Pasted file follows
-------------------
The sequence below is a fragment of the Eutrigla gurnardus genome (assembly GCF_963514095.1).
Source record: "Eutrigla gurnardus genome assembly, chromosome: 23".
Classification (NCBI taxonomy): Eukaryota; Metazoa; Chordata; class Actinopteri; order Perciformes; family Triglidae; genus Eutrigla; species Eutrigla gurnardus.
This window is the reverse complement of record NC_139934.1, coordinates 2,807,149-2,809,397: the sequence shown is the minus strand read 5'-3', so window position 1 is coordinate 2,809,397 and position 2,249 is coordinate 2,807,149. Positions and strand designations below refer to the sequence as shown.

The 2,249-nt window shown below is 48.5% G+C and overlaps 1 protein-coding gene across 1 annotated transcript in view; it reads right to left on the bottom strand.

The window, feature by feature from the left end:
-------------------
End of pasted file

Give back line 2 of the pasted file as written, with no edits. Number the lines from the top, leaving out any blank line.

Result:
Source record: "Eutrigla gurnardus genome assembly, chromosome: 23".